What makes electricity so widely used is that in the last century we learned how to make it and control it, and direct it where we want it, all fairly efficiently. You can get cheap electrical conductors that are billions of times better than the cheap electrical insulators we use (air being one of the cheapest). The one thing we can't do easily is store electricity.
  • We can generate and control magnetic forces (mainly through fine control of electricity), but our best magnetic conductors are only thousands of times better than the best room-temperature magnetic "insulators" (air being the cheapest).
  • We have no way of shielding or conducting gravitational force (although we have learnt to channel water).
  • We can shield nuclear radiation to a small extent, but the shielding is large and heavy, and we really have no way of channeling neutrons where we want them.
  • As for weakly-interacting particles like neutrinos, they pass right through the earth. We can generate them but not focus them
  • Perhaps out of research at the Large Hadron Collider we will find some way to effectively manage some other form of particle which stores and delivers energy more flexibly than current Electrical sources or lighter and more compactly than current nuclear devices - but we are still waiting for those discoveries.
  • A warning: if humanity turned the Strong Nuclear Force into nuclear weapons, think what we will do with a cheaper, smaller and more powerful source of energy!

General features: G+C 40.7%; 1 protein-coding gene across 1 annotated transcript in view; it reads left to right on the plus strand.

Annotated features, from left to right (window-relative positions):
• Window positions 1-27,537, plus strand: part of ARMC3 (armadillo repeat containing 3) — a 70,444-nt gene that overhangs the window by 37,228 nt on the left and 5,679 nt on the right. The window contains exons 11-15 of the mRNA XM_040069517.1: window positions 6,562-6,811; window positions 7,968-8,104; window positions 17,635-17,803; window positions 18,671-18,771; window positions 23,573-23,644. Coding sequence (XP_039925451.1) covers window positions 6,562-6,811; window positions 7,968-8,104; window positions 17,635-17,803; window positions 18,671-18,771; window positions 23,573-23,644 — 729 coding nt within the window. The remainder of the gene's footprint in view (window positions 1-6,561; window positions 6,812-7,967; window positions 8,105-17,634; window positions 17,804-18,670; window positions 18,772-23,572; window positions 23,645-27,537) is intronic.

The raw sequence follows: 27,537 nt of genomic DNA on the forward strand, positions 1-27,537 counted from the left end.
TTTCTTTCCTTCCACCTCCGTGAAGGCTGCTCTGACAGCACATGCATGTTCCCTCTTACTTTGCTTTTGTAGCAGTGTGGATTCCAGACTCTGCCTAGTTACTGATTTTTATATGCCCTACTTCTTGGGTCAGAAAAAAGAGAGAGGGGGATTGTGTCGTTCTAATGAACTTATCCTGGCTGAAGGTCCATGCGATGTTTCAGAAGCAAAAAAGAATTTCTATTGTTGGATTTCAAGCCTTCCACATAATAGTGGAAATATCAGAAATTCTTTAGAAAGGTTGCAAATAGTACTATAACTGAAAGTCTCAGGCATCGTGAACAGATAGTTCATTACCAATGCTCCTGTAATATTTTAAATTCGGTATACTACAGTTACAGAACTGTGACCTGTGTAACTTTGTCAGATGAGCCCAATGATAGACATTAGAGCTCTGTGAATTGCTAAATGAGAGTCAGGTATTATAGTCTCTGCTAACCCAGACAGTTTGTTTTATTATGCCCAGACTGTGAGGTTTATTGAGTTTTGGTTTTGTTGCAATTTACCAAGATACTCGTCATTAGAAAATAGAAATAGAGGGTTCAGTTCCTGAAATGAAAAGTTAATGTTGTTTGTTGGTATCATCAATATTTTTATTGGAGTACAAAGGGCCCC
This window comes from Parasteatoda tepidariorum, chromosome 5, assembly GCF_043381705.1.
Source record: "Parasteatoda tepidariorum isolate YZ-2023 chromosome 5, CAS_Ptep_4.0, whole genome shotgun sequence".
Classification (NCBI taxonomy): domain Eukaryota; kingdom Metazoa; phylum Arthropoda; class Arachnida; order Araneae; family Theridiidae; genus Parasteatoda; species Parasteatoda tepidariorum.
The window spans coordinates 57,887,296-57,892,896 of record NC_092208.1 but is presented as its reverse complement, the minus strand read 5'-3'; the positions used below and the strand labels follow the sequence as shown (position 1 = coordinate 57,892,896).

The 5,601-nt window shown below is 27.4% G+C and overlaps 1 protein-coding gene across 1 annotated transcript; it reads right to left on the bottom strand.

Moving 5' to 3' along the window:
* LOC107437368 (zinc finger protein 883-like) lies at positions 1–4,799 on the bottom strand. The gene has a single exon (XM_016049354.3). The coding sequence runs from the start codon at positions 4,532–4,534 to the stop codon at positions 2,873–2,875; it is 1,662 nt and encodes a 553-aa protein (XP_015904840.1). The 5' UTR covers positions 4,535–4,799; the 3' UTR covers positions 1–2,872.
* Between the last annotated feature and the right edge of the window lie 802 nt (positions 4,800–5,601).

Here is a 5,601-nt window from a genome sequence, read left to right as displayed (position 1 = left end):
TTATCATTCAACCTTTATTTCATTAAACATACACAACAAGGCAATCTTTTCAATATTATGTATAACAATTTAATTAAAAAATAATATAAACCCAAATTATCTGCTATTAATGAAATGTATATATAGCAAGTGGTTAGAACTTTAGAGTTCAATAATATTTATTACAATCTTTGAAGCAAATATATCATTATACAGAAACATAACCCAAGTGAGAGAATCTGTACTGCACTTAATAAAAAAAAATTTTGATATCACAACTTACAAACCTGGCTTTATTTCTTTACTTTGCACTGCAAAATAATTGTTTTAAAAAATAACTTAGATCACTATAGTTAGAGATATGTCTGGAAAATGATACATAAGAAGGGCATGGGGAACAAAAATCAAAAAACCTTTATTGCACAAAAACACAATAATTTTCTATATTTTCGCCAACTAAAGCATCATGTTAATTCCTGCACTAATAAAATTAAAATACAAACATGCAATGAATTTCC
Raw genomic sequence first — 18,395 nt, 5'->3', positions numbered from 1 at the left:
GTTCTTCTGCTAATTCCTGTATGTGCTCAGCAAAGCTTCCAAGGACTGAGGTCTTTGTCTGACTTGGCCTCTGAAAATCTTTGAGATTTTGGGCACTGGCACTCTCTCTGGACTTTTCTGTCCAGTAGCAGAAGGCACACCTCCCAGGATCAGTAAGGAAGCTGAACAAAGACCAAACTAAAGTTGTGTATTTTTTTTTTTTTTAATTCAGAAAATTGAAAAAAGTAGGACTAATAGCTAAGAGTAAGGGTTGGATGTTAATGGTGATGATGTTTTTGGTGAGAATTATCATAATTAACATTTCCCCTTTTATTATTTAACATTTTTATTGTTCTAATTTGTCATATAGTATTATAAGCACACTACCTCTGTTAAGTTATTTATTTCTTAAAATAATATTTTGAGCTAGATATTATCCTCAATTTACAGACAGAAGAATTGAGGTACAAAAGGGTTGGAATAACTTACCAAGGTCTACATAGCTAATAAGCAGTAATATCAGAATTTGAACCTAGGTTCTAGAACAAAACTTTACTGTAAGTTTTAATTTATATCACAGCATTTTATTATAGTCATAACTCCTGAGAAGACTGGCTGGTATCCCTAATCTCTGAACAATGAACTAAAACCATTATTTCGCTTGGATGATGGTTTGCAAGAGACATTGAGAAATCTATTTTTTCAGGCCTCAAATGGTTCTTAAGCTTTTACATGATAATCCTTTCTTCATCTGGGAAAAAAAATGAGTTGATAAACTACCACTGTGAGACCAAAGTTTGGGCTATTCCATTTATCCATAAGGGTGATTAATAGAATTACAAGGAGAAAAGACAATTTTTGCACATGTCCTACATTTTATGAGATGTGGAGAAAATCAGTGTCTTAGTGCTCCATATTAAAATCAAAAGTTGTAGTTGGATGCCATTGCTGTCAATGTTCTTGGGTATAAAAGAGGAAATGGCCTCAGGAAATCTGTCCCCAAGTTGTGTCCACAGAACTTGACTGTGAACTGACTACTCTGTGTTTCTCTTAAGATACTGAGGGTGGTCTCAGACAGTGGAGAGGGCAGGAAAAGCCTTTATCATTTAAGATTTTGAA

« Last Edit: 07/02/2013 08:29:13 by evan_au »
 

Offline Bored chemist

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Re: Why no other similar energy to electricity?
« Reply #5 on: 07/02/2013 15:41:21 »
I wonder if the OP meant something like this
http://en.wikipedia.org/wiki/Hydraulic_power_network
 

Offline evan_au

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Re: Why no other similar energy to electricity?
« Reply #6 on: 08/02/2013 10:59:20 »
The most compact form of energy at present is antimatter. However:
  • Production of it is extremely inefficient with current techniques.
  • Storage is quite difficult, since any contact with normal matter (including stray molecules of air) will result in instant annihilation, and possible rupture of the containment, with dire consequences.
  • So current techniques normally will store groups of positrons or antiprotons in a high vacuum, restrained by magnetic fields. It is hard to hold them in a high density, since their electric fields repel each other.
  • Anti-atoms could be stored more densely as they are electrically neutral, but they can't be manipulated with magnetic fields. Perhaps laser levitation could be used to keep them away from container walls?
  • Turning antimatter into a controlled energy source is also problematic - when antimatter annihilates, it typically produces very powerful gamma rays, which does not deposit the energy just where you want it, but irradiates everything in the vicinity; this would be a severe health hazard, and require heavy shielding